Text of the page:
Friday, August 31, 2012

blue moon

blue moon over Duxbury Bay, low tide reflection
Looking at the moon over the water tonight is a multilayered experience.  

Although it appeared orange, it's a blue moon, the second full moon of the month.  So beautiful.

Today, appropriately, was also the day of Neil Armstrong's funeral, so I thought of him.  His family request: "Honor his example of service, accomplishment and modesty, and the next time you walk outside on a clear night and see the moon smiling down at you, think of Neil Armstrong and give him a wink."  (

Once in a blue moon, we say... What has happened today, only today? Today itself has happened, and all that is in it - all during a blue moon.   Blue moons don't happen often, but what happens today is unique to today.  How many little gifts were we given today?  That walk with Penny, our convent dog, will only happen once.  I hope there will be other walks with her before I leave for Haiti, of course, just as I hope there will be other conversations, other blue skies, other laughter.  There will be other really good things to taste (morning coffee, take-out Chinese, Greek yogurt!) and other finds (a book on cassette tape in 2012 and for only $1 - something to take to Haiti for battery-powered evenings in the dark!).  There will be sisters and friends and family to think of.  Each of these things is something unique, something to be treasured or at least recognized at the end of the day. 

What happened to you? What treasures were you given? What did you experience once in this blue moon?

Much for which to give thanks and praise.

Glorify the Lord, you angels and all powers of the Lord, *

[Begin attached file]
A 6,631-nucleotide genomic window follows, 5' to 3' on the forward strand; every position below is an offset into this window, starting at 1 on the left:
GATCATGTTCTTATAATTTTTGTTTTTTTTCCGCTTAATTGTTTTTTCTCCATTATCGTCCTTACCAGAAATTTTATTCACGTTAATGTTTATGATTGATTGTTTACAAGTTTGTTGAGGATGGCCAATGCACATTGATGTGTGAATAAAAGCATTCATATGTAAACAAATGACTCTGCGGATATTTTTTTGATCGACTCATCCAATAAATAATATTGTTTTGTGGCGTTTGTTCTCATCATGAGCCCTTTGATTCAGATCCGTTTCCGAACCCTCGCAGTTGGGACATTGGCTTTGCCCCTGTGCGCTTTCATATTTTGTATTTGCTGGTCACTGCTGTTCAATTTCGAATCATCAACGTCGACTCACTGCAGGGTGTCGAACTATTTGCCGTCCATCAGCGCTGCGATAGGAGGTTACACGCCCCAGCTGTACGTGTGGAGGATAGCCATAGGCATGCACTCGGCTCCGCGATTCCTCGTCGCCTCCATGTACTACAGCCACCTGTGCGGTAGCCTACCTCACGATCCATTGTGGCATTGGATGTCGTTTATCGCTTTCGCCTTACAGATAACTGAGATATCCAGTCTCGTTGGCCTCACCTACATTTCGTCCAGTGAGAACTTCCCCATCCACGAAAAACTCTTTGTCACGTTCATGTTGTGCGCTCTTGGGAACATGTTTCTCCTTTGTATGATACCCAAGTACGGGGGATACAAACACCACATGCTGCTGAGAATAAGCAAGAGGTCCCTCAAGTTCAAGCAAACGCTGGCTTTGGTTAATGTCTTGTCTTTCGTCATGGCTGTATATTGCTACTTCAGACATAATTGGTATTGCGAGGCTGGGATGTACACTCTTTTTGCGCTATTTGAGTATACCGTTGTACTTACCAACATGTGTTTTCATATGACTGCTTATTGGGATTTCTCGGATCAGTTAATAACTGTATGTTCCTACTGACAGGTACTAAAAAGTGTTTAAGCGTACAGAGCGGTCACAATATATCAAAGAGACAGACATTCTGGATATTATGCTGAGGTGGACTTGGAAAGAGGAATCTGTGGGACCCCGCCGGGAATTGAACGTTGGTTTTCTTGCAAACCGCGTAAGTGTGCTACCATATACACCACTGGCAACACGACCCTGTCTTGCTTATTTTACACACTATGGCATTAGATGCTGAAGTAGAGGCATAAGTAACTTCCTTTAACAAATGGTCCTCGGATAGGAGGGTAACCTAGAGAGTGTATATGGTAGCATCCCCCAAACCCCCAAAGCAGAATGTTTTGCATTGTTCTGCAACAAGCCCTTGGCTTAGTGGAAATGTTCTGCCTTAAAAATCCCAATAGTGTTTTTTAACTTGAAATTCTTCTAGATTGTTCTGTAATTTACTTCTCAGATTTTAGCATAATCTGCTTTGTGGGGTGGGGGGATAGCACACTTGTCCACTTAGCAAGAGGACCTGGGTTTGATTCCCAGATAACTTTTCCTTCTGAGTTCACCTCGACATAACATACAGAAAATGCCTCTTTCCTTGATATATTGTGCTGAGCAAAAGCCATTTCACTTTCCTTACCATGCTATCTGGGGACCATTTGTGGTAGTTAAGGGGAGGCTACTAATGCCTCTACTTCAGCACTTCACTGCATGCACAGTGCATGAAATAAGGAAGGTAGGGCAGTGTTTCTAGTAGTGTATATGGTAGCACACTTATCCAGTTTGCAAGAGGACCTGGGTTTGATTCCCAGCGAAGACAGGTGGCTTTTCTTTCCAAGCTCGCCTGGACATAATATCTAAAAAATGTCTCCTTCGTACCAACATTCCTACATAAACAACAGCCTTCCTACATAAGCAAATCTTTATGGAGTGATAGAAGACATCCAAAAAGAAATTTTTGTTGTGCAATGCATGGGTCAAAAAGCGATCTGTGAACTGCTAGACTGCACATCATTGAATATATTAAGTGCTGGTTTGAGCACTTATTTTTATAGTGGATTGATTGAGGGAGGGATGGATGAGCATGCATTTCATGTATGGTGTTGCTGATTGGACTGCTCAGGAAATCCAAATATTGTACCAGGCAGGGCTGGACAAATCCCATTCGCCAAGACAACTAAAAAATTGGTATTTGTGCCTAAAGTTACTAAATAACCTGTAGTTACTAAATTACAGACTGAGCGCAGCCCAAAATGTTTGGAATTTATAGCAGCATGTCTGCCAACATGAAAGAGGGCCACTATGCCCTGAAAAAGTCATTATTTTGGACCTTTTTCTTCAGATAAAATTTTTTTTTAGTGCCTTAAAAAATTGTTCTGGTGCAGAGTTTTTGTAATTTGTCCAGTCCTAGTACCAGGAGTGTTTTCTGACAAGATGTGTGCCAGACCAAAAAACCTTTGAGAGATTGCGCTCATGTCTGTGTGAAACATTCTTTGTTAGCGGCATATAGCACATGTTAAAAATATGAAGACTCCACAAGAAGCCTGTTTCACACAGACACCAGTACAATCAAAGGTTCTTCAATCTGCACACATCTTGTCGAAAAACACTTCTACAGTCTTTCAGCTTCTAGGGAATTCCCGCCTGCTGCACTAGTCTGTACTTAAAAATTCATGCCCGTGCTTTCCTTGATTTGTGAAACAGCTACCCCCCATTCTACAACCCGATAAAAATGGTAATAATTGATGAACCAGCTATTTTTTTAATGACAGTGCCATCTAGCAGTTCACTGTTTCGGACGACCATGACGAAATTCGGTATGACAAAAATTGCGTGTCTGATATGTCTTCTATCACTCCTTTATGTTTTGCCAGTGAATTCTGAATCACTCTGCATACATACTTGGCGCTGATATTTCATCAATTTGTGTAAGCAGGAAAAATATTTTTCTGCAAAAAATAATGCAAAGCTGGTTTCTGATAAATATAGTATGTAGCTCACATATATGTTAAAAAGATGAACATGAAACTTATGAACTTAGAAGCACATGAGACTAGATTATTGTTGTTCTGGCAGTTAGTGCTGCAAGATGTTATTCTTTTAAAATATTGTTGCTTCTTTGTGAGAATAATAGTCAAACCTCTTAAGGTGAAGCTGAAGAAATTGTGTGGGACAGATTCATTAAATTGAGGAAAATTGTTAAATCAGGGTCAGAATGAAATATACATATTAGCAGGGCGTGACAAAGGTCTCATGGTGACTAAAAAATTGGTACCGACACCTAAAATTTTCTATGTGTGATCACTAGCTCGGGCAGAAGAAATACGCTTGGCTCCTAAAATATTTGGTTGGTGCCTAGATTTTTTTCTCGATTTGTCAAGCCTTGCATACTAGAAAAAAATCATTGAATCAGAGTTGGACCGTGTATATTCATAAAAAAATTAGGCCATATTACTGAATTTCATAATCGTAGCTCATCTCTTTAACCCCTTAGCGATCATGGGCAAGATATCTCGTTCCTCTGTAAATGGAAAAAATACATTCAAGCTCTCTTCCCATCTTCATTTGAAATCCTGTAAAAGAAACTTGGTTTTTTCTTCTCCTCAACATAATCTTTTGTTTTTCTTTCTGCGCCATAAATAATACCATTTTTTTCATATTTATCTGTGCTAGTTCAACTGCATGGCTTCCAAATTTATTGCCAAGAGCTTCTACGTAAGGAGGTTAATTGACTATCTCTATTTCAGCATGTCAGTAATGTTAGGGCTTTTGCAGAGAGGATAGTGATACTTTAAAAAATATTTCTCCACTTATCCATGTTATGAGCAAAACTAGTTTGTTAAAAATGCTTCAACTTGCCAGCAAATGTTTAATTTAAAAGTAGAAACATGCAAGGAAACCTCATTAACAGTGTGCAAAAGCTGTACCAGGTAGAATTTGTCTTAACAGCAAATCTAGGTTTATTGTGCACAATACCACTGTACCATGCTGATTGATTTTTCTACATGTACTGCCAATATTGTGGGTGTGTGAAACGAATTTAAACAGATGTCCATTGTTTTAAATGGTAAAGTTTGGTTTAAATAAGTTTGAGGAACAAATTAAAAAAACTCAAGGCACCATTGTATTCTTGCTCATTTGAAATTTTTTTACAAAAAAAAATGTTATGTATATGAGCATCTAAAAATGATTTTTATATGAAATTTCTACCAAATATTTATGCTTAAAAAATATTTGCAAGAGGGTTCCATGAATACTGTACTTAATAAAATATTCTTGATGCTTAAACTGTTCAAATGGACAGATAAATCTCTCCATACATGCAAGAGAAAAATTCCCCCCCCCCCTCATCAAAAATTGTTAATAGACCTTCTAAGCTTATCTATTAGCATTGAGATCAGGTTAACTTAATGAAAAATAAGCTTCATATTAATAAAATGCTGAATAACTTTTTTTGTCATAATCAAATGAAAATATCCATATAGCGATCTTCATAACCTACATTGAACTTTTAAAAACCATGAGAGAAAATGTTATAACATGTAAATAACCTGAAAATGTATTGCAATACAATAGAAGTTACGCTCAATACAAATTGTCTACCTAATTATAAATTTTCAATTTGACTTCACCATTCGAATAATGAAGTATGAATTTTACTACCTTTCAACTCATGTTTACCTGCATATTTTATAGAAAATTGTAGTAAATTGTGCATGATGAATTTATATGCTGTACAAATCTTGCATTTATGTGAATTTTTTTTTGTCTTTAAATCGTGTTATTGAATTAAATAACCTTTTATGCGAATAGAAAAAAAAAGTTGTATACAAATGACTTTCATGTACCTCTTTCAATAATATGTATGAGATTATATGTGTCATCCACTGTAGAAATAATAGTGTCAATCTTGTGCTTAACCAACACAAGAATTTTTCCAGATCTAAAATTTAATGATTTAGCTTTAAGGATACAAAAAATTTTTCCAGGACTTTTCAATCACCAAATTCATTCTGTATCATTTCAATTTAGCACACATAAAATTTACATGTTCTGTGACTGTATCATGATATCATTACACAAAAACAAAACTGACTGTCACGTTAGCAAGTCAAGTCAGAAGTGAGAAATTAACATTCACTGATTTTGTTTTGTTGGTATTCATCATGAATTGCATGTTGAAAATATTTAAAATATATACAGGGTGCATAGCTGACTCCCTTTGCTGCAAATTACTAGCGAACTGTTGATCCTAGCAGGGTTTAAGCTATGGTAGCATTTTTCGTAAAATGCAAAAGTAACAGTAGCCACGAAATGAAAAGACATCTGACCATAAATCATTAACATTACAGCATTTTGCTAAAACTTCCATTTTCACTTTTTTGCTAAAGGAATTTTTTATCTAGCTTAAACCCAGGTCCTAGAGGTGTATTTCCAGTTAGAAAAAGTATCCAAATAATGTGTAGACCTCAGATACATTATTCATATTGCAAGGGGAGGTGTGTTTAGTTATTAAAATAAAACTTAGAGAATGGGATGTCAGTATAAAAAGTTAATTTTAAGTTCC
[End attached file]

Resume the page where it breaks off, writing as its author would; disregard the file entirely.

O heavens and all waters above the heavens.
Sun and moon and stars of the sky, glorify the Lord, *
praise him and highly exalt him for ever.
      -- Canticle 12,  Benedicite, omnia opera Domini  
     -- Song of the Three Young Men, 35-65 ( BCP 88)

And then, with the gift of laughter, there is the background music for all these musings:

Saturday, August 25, 2012

some specifics from Haiti

So glad to hear that the storm hasn't been as lethal as it might have been.  Still pretty bad, but how much worse it might have been...

Port-au-Prince after Isaac - Saturday 8.25.12
I found an article with some specifics on towns, reports of damage, etc., and I'm hopeful that this website will be providing more details soon.  Here's the link:

at 8am:
Extensive damage are reported in the South. Electricity was cut to Jacmel. Many houses in Jacmel have lost their tin roofs. Jacmel and Cayes-Jacmel banana plantations destroyed.

Boulevard La Saline is impracticable, the road is invaded by waste. In Thomazeau a girl of 10 years died following the collapse of a wall of his house. Several tree branches and plates are scattered over the entire length of the route des rails. The Plain of Arcahaie is flooded. A church burst into flames in Pernier 50, EDH cut power, and firefighters have been there.